Photo | facebook.com/ChuckMeadMusic
Band: Chuck Mead & the Grassy Knoll Boys
Date: Saturday, Dec. 14 at 8 p.m.
Venue: The Peoples Room of Mobile, 78 St. Francis St., thepeoplesroommobile.com
Tickets: $30 (for reservations, call 251-367-4599)
Alternative country has become a favorite genre for many. However, it has taken decades to reach its wide expanse of listeners. Chuck Mead was performing in the band BR549 when the music industry first conceived this label. BR549 specialized in a modern interpretation of traditional rockabilly country.
Even though he has traded BR549 for the Grassy Knoll Boys, Mead still maintains a traditional rockabilly sound that has been shaped for the modern age. When they arrive at The Peoples Room of Mobile, Chuck Mead & the Grassy Knoll Boys will entertain the crowd with cuts from the band’s latest album, “Close to Home.”
Mead was fresh from a chiropractor’s appointment when he spoke with Lagniappe’s Steve Centanni, but he was more than willing to talk about his new album as well as the past and present of alt country.
Steve Centanni: Alt country is pretty big now. I remember when alt country was very new and niche. You were around back then when that label was conceived. How would you compare the scene back then to now?
Chuck Mead: What we were doing in BR549, we didn’t want to be alt country. We just wanted to be country. That’s what they said that we were, because we didn’t sound like whatever was on the radio at the time like John Michael Montgomery, which wasn’t bad. We just didn’t sound like any of that. We were different. From my point of view, it was weird for me, but in a sense, it made sense.
In the larger scheme of Americana music now, it made sense. We got lumped in with Son Volt and Wilco and bands like that. While those bands are called alt country, they were more rock ’n’ roll guys who liked country and had a feel for it. Whereas with BR549, we were a country band who had rockabilly leanings. At first we were like, “Why are we like these guys?” It was mostly because of our attitude towards music and being individual and that there’s room for everything. That shouldn’t have been alt country either. They should’ve been playing all of it. The avenue for having all kinds of different kinds of country is saying that it’s just good music.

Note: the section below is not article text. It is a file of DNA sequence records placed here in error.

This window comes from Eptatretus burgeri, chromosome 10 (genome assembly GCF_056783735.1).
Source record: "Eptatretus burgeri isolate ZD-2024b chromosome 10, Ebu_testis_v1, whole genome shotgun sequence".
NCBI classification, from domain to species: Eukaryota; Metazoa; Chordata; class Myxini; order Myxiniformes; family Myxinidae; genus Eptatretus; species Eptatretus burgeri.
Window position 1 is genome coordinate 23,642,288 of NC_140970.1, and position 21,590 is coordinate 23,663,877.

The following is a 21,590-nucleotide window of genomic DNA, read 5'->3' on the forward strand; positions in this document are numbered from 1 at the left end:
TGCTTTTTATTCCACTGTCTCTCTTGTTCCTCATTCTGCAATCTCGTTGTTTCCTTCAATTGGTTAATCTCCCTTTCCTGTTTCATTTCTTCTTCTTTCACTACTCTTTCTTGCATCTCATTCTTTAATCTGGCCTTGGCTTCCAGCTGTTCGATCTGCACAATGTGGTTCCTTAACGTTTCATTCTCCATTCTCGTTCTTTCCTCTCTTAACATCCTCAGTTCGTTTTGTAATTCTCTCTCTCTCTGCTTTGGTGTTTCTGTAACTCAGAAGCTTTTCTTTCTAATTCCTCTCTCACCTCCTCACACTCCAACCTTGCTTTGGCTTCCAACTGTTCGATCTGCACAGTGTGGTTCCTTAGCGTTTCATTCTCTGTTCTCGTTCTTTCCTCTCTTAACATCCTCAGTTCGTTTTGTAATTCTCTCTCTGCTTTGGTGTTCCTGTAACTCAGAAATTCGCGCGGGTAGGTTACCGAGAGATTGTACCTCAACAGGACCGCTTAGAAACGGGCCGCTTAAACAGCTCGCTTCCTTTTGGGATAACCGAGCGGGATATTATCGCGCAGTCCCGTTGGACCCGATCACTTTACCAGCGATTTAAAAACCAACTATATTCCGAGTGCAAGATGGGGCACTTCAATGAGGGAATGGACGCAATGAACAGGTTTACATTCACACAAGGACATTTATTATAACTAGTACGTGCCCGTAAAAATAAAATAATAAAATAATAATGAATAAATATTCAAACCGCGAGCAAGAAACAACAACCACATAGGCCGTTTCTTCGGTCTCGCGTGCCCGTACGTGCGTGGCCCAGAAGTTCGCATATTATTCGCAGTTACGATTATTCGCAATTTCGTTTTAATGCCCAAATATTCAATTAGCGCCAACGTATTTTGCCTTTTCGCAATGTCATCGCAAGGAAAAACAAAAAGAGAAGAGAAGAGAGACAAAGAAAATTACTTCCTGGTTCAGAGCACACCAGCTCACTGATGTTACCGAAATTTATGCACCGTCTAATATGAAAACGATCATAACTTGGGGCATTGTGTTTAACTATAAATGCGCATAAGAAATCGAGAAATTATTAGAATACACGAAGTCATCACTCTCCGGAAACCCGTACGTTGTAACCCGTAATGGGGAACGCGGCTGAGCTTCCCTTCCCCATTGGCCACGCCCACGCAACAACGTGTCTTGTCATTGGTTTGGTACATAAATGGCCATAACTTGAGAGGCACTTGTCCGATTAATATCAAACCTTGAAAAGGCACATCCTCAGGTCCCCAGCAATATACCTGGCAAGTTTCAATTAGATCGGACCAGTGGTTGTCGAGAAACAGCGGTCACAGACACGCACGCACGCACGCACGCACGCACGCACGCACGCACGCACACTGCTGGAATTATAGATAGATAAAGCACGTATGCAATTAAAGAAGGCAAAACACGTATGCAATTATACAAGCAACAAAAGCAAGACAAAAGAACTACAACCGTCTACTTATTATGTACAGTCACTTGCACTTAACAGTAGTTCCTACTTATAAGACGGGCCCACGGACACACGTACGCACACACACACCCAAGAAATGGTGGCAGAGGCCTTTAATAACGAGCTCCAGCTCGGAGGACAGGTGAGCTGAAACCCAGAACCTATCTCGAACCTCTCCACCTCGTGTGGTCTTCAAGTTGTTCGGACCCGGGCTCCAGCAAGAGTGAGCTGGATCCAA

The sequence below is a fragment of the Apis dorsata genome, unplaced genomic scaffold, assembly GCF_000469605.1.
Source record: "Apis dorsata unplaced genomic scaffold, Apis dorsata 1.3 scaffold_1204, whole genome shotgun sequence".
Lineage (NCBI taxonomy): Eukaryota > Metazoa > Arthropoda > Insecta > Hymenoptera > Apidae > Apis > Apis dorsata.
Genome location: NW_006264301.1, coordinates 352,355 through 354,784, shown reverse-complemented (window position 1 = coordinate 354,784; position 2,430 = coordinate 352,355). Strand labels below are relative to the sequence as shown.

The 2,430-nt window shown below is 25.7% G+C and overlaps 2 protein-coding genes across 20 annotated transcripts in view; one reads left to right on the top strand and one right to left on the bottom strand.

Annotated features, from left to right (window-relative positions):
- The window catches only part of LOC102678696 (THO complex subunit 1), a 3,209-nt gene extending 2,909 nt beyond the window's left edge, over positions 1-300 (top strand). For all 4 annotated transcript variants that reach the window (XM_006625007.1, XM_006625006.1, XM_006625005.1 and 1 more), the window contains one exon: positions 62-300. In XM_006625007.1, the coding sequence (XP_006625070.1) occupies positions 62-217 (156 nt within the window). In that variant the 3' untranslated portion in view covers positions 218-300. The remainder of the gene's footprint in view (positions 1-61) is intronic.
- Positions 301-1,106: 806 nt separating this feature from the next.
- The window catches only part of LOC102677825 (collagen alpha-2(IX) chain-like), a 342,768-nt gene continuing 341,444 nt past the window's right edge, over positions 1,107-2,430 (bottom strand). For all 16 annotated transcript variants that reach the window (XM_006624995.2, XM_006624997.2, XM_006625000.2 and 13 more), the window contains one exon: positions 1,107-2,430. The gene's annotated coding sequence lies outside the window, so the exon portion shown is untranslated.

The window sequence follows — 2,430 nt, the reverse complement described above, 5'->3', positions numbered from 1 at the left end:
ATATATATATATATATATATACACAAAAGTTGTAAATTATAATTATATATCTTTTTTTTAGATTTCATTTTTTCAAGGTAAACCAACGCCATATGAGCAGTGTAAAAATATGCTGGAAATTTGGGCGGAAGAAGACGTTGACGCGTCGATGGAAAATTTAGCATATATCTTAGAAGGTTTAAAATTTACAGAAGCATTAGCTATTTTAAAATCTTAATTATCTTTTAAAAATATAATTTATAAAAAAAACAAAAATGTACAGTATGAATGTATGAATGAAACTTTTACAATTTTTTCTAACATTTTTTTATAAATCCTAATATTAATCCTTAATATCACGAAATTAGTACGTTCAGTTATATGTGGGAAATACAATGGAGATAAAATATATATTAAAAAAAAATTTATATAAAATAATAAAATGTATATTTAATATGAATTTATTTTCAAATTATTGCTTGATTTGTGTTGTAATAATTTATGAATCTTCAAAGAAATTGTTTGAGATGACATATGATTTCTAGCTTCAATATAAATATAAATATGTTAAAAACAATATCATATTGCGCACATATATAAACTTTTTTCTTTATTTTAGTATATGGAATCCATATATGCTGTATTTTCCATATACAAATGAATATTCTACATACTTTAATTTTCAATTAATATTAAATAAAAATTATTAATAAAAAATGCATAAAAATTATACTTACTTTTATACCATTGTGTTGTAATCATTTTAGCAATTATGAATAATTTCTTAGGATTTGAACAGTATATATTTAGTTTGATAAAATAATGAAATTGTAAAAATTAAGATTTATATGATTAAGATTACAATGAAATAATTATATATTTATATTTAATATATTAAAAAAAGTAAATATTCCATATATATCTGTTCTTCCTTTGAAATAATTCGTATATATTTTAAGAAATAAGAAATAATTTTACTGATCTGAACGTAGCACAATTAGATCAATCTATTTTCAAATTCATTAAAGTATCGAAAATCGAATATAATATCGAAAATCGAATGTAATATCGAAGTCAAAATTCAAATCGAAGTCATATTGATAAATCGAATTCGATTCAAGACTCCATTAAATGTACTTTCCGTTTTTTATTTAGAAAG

Centanni: One thing that I find interesting about alt country is the retro aspect. BR549 had that smooth, rockabilly influence, and the alt country guys these days are inspired by that late ’70s/early ’80s type of country. Why do you think those classic country influences get a country band classified as alternative?
Mead: I don’t know why. I don’t have an answer to that. I do know that it’s natural for younger guys now to look at the outlaw country era at the same way that I looked at Pee Wee King and Hank Williams and Roy Acuff. That was my classic country music. When you put it to kids who are like in their 20s and 30s now, of course, the ’70s was even longer ago than the ’40s. It was a long time ago. To me, it’s only natural that it’s their country music. There will be a lot of people coming up in the future that ’90s country will be their classic country. That’s the way things go. Time marches on. I guess you have to have some sort of place to put it in the record bin. It’s all just marketing. That’s why I like Waterloo Records in Austin. It’s just alphabetic. You could run across any type of music anywhere, and it’s not genre specific.
The whole idea of alt country morphing into the Americana genre is at least another outlet for people who like to do their kind of music, whatever kind of music it is. You still have to get the Americana programmers the same way that you have to get the country music programmers. It’s all the same game. It’s just a different side game, I guess.